One of my favorite mantras of all time comes from James Carville, speaking at my alma mater, responding to a question about why Bill Clinton couldn't be more middle of the road about some issue. Carville responded in his best southern drawl, "Son, there ain't nothing in the middle of the road but yellow lines and dead armadillos."

Obama is running on a platform of change. Leaders championing change need to be brave, they need to be bold, and they need to be OK with not being liked. Which is why I question whether any authentic leader championing change can run for a political office. In today's world, a political candidate needs to be liked by the masses and that means plenty of yellow lines and dead armadillos. It rarely means actual change.

Wednesday, January 09, 2008

Have Baby, Will Read

I am surprised at the amount of reading that is occurring in the Stefanski household. Between bedtime rituals, play time and nap time, there are number of opportunities to introduce the written word to Miss Willa. It is said that verbal communication (especially reading) will increase IQ as well as advance a child's reading skills and because neither Scott or I are inclined to simply narrate our day, we take as much of an opportunity to read out loud as we can. This month, Willa has read everything from the morning paper to Innovation Nation. Here's a quick run down of my favorites:

First Book of Sushi, a hand me down from one of my board members, and my favorite cardboard book to date. Who would not love:

I"ll take yellowtail hamachi and a red maguro slice.
Big, BIG Futomaki has so many grains of rice.


Ikura, squishy salmon roe like dabby dots of jelly.,
salty on my lips and yummy in my belly!

At bedtime (or what Mom and Dad would hope would be bedtime... without much luck), Scott is continuing the epic adventure of the Mysterious Island. This is a family and Maine tradition. We both were read these Wyath illustrated story books -- inspiring perhaps both a love of reading and a love of Wyath (a family of artists and Maine native). Scott began reading the Mysterious Island while Willa was in utero, leading to the instant recognition of his voice and a very nice calming effect.

Thirteen Moons, by Jonathan Frazier, is his first book since Cold Mountain. Its a great story, but nothing as powerful as Cold Mountain. I think what does set the book apart however is Frazier's love of place -- the Southern Appalachians -- and his ability to narrate its beauty. It actually had me missing the South and longing to pack Willa up for some winter camping. The zero and below temperatures, however, dissuaded me quickly.

The Meaning of Night was a Christmas present from Scott and also a great read. Per the editor's note, it is neither fiction nor non-fiction -- or at least, it can't be proven to be either. It is a confession by way of a manuscript found at Cambridge University, part of a collection bequeathed by a noble family of England in the 19th century. The book starts and ends with murders, and in between details the events leading up to both and explores the incidence of fate and coincidence in our crazy world.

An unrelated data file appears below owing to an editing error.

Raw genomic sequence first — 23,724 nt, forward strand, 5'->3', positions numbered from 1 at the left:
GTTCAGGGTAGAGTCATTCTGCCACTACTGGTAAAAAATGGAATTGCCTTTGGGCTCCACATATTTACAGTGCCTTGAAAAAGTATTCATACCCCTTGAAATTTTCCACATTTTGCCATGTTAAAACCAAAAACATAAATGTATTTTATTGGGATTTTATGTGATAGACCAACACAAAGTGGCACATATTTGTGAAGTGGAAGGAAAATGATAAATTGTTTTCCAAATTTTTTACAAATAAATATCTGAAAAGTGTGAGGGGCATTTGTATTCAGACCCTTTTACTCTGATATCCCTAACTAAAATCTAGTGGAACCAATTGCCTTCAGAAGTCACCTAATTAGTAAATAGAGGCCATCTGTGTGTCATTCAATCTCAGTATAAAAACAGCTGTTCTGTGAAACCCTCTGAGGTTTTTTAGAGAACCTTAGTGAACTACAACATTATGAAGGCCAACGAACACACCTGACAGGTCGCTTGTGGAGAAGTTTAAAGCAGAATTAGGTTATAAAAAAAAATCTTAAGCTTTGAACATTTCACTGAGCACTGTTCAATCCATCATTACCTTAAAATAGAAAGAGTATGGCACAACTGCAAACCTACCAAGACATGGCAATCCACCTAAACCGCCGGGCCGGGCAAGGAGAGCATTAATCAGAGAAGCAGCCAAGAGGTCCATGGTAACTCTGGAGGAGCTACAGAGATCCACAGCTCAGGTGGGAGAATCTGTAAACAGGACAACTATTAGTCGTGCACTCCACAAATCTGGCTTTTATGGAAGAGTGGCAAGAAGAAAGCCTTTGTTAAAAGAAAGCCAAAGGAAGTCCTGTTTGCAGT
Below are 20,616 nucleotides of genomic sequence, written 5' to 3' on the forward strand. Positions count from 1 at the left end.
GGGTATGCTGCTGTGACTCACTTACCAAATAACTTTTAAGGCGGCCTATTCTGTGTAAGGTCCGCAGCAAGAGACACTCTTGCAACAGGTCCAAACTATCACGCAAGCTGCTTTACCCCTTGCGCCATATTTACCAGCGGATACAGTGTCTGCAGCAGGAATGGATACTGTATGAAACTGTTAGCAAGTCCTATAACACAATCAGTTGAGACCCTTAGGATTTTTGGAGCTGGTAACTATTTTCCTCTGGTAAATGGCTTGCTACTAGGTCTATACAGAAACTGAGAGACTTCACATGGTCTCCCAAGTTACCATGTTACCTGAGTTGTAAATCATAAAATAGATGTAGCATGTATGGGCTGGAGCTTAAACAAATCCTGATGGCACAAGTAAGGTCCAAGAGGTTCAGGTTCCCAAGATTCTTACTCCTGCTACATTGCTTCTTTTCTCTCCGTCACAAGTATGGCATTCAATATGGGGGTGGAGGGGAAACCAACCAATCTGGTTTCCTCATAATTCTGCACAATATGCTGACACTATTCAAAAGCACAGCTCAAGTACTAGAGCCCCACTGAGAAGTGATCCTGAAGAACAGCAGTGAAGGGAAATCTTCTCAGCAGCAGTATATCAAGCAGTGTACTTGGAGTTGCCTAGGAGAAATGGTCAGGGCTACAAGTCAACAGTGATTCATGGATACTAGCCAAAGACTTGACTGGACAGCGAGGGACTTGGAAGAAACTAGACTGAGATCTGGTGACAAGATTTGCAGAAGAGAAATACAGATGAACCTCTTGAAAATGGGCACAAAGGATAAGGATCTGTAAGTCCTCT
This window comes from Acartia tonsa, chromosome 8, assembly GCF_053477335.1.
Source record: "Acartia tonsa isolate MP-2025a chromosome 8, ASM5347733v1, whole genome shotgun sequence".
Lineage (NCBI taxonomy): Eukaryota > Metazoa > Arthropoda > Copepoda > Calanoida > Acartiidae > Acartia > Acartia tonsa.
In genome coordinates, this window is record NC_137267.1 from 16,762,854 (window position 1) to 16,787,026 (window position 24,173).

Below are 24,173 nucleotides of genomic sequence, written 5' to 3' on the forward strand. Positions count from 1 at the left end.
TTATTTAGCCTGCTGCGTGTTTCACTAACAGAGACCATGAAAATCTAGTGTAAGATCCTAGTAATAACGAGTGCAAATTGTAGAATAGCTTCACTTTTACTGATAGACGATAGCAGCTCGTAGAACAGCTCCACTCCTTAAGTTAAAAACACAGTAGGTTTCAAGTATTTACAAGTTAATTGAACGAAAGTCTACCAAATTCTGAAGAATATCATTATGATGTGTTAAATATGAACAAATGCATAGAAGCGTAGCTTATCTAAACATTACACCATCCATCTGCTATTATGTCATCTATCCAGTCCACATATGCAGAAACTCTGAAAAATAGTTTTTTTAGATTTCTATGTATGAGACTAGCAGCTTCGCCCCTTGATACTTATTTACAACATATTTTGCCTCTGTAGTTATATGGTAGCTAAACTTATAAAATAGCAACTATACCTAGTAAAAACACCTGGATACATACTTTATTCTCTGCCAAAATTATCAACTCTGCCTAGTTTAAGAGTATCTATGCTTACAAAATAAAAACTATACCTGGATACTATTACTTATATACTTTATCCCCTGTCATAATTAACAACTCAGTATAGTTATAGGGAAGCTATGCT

Next on the reading list: Global Books a la Dana, the Paper Bag Princess, more of Mysterious Island, and some Amy Tan.

Sunday, December 16, 2007

Any Given Sunday...

Tellingly, it was with those words that Scott and I wrapped up our evening last Saturday. He was, of course, referring to the improbable possibility that the Steelers would beat our undefeated Patriots in Sunday's game, and not to the possibility of an early arrival of our baby girl. But there you have it, our first lesson learned in parenting --any given Sunday life comes at you fast. In our case, it was Sunday December 9th when Ms. Willa Maclaren (Willa Mac) made her way into the world.

The second lesson we learned during childbirth itself, and this is both relevant to a previous post about our hippie dippie childbirthing preparations, and folks' inquiries about the efficacy of hypnobirthing. The lesson is that you do the best with the tools you have, and no one tool set is going to be a magic bullet for anyone. Or maybe other folks' have that experience. Something tells me no.

Despite our rigorous preparations, Scott and I were open to what would be. We wanted to give natural childbirthing a go -- primiarly so that we had a baby born into the world without drugs in her system, but also because working with your body, eliminating fear and tension, and incorporating deep breathing and relaxation, all seemed like sensible strategies. But if I ended up with an epidural or c-section, that was the way of the world.

In the end, we did have our natural childbirth -- and the hypnobirthing helped. Here's how. Contractions started at 3:45 am, and by 7 am, they were 5 minutes apart. I started listening to birthing day affirmations, eliminating any last fears I had. When I spoke to the doctor at 8, she told me I was the only patient she'd talk to who was giggling during contractions. When we got to the hospital, we were already halfway there in terms of dialation and I was feeling pretty good. The photo should speak for itself.

Ashley, the nurse who worked with us through the delivery, was a hypno Mom herself, and worked with Scott to incorporate her actions (i.e. moving me into new positions) into the hypnosis. The hypnosis kept me calm through the transition into full labor, and the next five hours of pushing. At the very end, when the doctor was telling me I should really consider an epidural or csection soon because I was exhausted, but when I wanted to keep going, the hypnosis and deep breathing allowed me to fall asleep between fairly rapid sets of contractions, giving me the strength I needed to push through the final stages.